Many students that I work with admit that they are uncomfortable with their relationship with technology. However, few students seem to be taking steps that give them control over that relationship or even an understanding of what they're up against. Mike Caulfield points out that one part of the problem is the retreat of work from the family. It's not possible to observe our parents at work nearly as much as we used to, and some of the skills that are most important, like discerning information, are almost impossible to observe in action whether or not they take place in the home.1)
One of the steps that we are taking at the school is to develop a written philosophy of technology. The goal is a durable, comprehensive statement of how we want to relate to technology as an organization composed of individuals. However, there are other discrete skills that would help someone more effectively relate to technology and use it as a tool, rather than be used by it.
It would be very unusual to see someone in a suit and tie step out of his black Mercedes with a DeWalt drill hanging from his belt. How could such a tool be so beneficial to this man that he would carry it with him all the time? Perhaps he is an avid carpenter on the weekends, but it is very unlikely that his day job simultaneously requires him to wear a business suit and also frame walls.
In my own job as the director of a school technology department, I'm balancing administrative responsibilities, but I'm also often the one crawling under a desk and fixing something. So I carry a small screwdriver that fits in my pocket and is good enough for 95% of the problems I run into. It's worth it to carry this tool with me because I need it so often. Yet we often fail to evaluate more modern technologies, such as smartphones, by the same standard. For some of us, the question is whether we need a smartphone at all. For others, the question may be whether we need it only for work, or only for personal reasons. Yet most of us carry one with us all the time and use it all the time.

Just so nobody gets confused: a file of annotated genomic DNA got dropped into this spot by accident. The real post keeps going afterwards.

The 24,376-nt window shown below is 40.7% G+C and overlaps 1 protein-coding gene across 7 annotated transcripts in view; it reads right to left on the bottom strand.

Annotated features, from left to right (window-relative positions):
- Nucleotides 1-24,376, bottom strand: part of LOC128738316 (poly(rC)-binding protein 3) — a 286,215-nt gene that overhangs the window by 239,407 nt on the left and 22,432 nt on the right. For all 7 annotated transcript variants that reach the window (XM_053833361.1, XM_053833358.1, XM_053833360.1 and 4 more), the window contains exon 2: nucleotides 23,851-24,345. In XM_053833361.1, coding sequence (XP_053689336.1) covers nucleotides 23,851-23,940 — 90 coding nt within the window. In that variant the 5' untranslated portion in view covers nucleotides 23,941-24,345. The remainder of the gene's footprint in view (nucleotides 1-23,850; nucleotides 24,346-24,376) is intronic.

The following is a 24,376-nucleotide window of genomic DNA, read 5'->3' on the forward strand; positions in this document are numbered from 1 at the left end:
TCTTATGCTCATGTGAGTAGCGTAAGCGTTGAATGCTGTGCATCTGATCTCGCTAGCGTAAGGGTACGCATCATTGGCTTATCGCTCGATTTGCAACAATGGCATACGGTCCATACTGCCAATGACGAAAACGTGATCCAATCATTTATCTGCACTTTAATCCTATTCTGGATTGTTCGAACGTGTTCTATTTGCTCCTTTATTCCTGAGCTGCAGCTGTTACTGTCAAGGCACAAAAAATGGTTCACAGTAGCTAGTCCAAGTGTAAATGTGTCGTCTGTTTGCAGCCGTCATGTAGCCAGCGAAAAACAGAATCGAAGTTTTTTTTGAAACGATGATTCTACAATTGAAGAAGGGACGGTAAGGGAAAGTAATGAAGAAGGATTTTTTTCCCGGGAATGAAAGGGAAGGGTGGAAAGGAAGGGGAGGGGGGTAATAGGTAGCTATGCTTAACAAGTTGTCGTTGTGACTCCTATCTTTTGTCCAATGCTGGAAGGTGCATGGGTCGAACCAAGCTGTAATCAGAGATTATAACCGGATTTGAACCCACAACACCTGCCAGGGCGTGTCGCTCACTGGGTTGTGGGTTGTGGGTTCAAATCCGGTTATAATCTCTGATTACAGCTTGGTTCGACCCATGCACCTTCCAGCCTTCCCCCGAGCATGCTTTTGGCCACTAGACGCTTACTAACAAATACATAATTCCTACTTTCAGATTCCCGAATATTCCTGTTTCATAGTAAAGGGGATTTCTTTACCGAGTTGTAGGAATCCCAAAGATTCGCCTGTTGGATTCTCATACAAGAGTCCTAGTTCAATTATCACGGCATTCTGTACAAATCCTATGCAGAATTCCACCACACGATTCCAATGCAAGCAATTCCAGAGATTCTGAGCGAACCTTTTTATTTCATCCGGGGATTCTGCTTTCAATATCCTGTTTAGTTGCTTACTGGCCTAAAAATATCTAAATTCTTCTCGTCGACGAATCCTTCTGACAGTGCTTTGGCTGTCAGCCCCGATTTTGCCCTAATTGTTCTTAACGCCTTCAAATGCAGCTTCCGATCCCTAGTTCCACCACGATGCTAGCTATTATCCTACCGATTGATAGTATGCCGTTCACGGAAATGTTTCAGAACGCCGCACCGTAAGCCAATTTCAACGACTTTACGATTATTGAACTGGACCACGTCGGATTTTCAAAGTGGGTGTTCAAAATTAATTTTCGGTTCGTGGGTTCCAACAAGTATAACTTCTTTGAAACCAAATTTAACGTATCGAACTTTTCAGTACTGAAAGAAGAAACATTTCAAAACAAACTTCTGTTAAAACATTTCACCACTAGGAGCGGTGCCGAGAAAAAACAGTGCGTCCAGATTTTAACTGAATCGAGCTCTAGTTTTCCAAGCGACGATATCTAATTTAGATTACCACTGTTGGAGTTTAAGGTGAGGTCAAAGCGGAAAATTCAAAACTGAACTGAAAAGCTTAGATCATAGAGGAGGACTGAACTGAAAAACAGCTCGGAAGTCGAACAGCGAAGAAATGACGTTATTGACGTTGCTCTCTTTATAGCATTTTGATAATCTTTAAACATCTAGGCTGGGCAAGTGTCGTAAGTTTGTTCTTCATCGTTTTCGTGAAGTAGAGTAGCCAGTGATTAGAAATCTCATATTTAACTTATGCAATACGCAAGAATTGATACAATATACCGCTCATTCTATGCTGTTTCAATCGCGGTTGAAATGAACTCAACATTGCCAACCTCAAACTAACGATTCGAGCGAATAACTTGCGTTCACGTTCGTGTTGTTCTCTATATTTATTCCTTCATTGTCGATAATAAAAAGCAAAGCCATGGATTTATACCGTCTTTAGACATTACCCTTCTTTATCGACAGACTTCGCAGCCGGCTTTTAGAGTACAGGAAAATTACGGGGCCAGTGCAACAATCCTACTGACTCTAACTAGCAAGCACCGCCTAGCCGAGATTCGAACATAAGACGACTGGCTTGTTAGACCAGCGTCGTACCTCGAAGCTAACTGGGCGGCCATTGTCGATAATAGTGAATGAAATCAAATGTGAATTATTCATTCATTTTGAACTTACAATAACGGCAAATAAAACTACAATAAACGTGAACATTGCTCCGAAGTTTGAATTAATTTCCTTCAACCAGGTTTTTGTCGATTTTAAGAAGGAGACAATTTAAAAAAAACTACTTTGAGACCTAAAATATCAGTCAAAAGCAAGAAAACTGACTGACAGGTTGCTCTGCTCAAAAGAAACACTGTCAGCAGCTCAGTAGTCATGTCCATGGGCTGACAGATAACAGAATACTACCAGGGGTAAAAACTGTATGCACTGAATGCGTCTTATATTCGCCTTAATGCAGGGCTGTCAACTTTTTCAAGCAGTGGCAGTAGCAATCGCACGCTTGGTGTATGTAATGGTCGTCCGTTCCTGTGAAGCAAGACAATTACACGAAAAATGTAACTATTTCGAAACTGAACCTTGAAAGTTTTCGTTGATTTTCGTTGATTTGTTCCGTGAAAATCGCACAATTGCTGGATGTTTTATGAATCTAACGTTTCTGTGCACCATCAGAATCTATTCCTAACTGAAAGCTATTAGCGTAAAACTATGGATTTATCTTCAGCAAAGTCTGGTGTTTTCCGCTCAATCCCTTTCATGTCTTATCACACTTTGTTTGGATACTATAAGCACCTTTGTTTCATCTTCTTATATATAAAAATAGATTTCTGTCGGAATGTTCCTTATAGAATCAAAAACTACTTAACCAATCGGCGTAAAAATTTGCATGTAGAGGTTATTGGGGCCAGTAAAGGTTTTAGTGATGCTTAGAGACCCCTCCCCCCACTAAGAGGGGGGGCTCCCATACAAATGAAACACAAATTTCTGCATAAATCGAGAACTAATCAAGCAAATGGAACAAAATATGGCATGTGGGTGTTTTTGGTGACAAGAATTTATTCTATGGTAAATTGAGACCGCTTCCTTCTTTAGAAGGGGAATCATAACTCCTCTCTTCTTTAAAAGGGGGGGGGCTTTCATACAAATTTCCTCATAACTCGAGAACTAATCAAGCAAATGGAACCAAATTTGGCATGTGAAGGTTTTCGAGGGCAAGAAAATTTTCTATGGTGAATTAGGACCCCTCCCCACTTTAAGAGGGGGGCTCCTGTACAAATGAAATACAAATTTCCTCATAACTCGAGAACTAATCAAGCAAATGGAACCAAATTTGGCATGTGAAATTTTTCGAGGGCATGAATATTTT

As a systems administrator, it would definitely make it harder for me to do my job without a smartphone, but not impossible. But I clearly benefit from having one during my time at work. Outside of work, I can point to three clear benefits of my smartphone that I would prefer not to give up: the ability to take high-quality pictures of my family, the ability to get directions for driving, and reading text such as books, essays, and articles. I could carry a small camera with me at all times, keep a state road map in my car, and print content to read or purchase a device solely for reading. These are all realistic options, but also more inconvenient. So perhaps carrying this device is less like carrying a drill all the time just in case, but more like carrying a whole bag of tools.
But it's not just as simple as choosing what I want to do with my smartphone, because there are corporations that want to get me to do things via this device as well. Facebook wants to maximize the time I spend scrolling through posts in the Facebook app or looking at images on Instagram. Google wants to know what I want to know by pushing my searches through their engine. So is it possible to have what I want without giving them what they want? It is if I practice the skill of pick it up, put it down by making my device a tool that performs specific tasks instead of being an ambient presence. Some strategies follow, but I believe that changing your view of the device will accomplish more than trying to limit your interaction. In other words, build up from zero instead of trying to reduce from infinity.
Simply uninstalling social media apps that are crafted to take advantage of you goes a long way toward reducing usage. 2) You don't need to ditch Facebook, but you shouldn't keep it on your phone. This encourages you to choose when you want to use it instead of checking because the app told you to, or because you're bored.
Every year the senior class comes into the computer lab to research, I remind them that Google Scholar provides a search engine completely dedicated to academic sources. Minds explode.